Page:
African countries need to get involved in Covid-19 vaccine development to ensure sufficient access once a vaccine is developed.
Millions of Africans died in the late 1990s and early 2000s because the continent did not have access to life-prolonging antiretroviral (ARV) drugs. The continent cannot afford for this to happen again with Covid-19.
Covid-19 vaccine development and access to it were discussed by a panel of experts who were hosted by the Drugs for Neglected Diseases initiative (DNDi).
The panel comprised Professor Helen Rees from the Wits Reproductive Health and HIV Institute, Dr Borna Nyaoke-Anoke from the DNDi, Professor Steve Ahuka, the incident manager for the Covid-19 response in the Democratic Republic of Congo, and Dr John Nkengasong, a virologist from the Africa Centres for Disease Control and Prevention (CDC).
Nkengasong said of the 1.7 million people infected in Africa, 1.5 million had recovered from Covid-19, while at its peak the continent was recording 18,000 new infections a day.
Nkengasong said the infection rate still needed to be taken seriously because of the impending second wave, and countries on the continent should use this time to learn from Europe and prepare accordingly. Countries were better prepared than 10 months ago, he said, as there were better diagnostics and understanding of the disease’s transmission.
“The joint continental strategy has been the cornerstone of the Covid-19 response leveraging off the three pillars; of preventing transmission, preventing deaths, and preventing social and economic harm,” said Nkengasong.
He said the CDC had learnt from the time between 1996 and 2006 when 12 million Africans died because of lack of access to ARVs, and was working to prevent a similar scenario when a Covid-19 vaccine is developed. He said the goals are to accelerate African involvement in vaccine development, ensure sufficient vaccine access and remove barriers to vaccine uptake and delivery.
Nkengasong said vaccinating 60% of the African population will cost between $10-billion to $15-billion, which translates to 1.5 billion vaccine doses. The WHO has committed to making 220 million doses (at two doses per person) available, which means only 100 million people will be immunised, amounting to just 8% of the continent’s population.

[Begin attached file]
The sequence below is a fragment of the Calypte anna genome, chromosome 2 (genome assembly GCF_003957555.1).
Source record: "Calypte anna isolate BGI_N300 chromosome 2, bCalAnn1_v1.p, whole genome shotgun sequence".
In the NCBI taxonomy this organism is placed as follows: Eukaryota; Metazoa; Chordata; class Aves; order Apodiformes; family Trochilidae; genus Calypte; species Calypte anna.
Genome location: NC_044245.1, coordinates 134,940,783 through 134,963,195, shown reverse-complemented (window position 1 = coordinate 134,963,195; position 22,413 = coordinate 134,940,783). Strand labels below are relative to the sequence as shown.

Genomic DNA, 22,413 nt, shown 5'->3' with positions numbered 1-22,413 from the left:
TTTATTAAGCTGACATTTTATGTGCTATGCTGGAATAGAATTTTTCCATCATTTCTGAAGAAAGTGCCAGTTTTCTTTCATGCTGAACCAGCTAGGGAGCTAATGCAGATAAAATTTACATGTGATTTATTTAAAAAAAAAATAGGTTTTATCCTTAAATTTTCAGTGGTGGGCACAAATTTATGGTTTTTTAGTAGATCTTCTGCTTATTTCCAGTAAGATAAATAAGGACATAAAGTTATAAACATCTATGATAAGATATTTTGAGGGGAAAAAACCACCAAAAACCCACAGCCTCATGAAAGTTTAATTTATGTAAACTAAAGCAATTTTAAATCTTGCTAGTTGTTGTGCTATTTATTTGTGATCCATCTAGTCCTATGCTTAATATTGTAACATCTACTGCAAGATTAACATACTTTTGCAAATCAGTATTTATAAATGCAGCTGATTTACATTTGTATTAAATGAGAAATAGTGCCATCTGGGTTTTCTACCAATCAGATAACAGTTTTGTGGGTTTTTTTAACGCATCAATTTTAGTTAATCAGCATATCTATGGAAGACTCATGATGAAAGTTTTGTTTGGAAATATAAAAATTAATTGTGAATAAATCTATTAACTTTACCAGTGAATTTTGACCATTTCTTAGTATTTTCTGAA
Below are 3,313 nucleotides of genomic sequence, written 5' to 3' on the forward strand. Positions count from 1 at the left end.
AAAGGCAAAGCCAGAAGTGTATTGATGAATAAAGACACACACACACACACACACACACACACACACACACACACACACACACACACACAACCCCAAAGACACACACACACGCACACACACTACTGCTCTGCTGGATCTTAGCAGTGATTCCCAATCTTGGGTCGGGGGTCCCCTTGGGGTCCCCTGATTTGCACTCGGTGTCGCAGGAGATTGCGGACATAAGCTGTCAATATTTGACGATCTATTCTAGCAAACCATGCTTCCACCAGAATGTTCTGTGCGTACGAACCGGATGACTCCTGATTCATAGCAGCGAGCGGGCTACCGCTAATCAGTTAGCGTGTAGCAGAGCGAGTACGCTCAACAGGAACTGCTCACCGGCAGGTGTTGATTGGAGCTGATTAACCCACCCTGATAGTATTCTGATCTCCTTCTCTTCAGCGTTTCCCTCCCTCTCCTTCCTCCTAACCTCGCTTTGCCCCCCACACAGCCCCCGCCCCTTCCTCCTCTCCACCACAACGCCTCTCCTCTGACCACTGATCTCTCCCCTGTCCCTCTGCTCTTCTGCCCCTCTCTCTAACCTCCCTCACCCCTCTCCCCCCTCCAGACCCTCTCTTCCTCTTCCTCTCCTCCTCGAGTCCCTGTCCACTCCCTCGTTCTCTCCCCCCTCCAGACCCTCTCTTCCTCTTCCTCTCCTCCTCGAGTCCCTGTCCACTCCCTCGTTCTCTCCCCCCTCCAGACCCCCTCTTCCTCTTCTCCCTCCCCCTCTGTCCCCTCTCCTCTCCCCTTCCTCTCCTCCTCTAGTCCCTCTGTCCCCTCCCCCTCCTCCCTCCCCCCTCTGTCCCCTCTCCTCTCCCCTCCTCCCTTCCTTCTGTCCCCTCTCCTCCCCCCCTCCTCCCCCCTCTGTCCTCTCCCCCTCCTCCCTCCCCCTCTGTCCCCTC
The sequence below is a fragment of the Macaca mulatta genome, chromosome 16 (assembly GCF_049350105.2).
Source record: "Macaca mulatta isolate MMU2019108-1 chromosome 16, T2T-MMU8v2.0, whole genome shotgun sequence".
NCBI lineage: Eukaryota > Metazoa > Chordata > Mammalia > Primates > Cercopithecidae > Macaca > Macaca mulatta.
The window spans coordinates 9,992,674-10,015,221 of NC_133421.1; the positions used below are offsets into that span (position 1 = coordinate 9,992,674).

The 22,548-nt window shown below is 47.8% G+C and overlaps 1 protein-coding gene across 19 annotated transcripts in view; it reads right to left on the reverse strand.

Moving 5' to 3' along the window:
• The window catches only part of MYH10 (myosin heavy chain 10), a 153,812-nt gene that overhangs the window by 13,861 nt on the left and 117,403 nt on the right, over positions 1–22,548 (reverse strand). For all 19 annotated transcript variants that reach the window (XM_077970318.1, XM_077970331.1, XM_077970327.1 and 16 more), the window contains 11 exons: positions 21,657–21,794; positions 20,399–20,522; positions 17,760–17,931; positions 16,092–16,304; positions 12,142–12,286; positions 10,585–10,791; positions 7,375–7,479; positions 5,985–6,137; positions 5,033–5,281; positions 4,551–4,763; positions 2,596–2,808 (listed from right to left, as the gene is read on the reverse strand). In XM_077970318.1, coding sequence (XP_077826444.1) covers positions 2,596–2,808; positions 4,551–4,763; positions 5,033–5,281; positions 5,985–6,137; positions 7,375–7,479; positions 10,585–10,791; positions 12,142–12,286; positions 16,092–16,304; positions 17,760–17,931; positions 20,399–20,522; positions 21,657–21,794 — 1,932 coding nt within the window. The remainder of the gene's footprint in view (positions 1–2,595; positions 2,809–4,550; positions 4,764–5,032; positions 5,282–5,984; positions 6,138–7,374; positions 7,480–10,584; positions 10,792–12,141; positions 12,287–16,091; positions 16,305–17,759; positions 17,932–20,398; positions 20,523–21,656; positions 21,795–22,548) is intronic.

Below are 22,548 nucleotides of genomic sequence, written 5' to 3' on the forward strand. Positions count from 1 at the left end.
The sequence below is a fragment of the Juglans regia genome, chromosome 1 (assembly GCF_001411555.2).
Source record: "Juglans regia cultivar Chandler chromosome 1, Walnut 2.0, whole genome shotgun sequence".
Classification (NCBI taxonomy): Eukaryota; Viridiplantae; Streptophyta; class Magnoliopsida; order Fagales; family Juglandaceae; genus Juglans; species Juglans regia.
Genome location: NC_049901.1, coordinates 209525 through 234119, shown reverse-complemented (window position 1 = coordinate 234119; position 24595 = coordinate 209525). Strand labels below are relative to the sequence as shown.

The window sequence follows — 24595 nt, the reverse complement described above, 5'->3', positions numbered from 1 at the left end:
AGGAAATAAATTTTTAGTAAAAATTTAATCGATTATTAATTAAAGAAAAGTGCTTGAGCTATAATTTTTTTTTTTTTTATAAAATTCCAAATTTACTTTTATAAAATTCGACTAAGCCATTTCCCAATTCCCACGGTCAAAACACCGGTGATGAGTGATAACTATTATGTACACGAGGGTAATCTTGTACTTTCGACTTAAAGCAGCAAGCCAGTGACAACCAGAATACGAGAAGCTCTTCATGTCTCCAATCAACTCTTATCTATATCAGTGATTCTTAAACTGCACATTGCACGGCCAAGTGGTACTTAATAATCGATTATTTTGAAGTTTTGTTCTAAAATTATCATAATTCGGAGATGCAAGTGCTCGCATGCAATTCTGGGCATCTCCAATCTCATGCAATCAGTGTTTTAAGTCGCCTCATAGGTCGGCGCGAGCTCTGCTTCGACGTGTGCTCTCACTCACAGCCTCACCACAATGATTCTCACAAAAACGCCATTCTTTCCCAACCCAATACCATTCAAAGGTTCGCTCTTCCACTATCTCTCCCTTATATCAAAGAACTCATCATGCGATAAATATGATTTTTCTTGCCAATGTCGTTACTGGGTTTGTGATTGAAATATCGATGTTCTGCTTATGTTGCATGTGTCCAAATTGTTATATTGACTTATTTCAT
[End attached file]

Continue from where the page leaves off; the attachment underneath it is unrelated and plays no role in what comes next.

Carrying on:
Rees said good scientific practices had to be maintained to ensure the vaccine would be both safe and efficacious – and that a vaccine would probably be available in the first half of 2021.
The Covax Facility, which is a special financing initiative, would assist as many African countries as possible to have access to a certain amount of vaccines, so that rich countries do not buy them all up.
Rees highlighted, however, that once countries received the vaccine, they would have to determine how it would be used. For example, they would have to decide if they wanted to prioritise health workers from contracting the disease, or to stop or reduce transmission between members of the public.
Other questions need to be answered, including whether a vaccine would work for people who had other illnesses, such as HIV, and what the risks, if any, of taking the vaccine would be to them.
Rees said it was important for people in Africa to take part in vaccine research because the African population has such a diverse genetic composition. She said we are exposed to different background diseases such as malaria, HIV and TB, and it’s important to know how the vaccine will work on our specific population.
Nyaoke-Anoke said the DNDi would be launching the “ANTICOV clinical trial” which was designed to ensure the safety and efficacy of treatments for patients with mild to moderate symptoms of Covid-19. She said the test would be done in three treatments, to be rolled out to about 13 countries and to 3,000 patients in the selected countries.
Ahuka said that drawing on the Democratic Republic of Congo’s experience with Ebola, it was important that communication from leaders was accurate and clear. He said health workers needed to be trained to be responsive to community needs and to give authoritative guidance and assistance to people.
Another lesson from Ebola was that it was important to combine epidemiology, social science and service integration in order to better understand the disease and inform response strategies, which DRC was now adapting in its fight against Covid-19, said Ahuka. DM/MC
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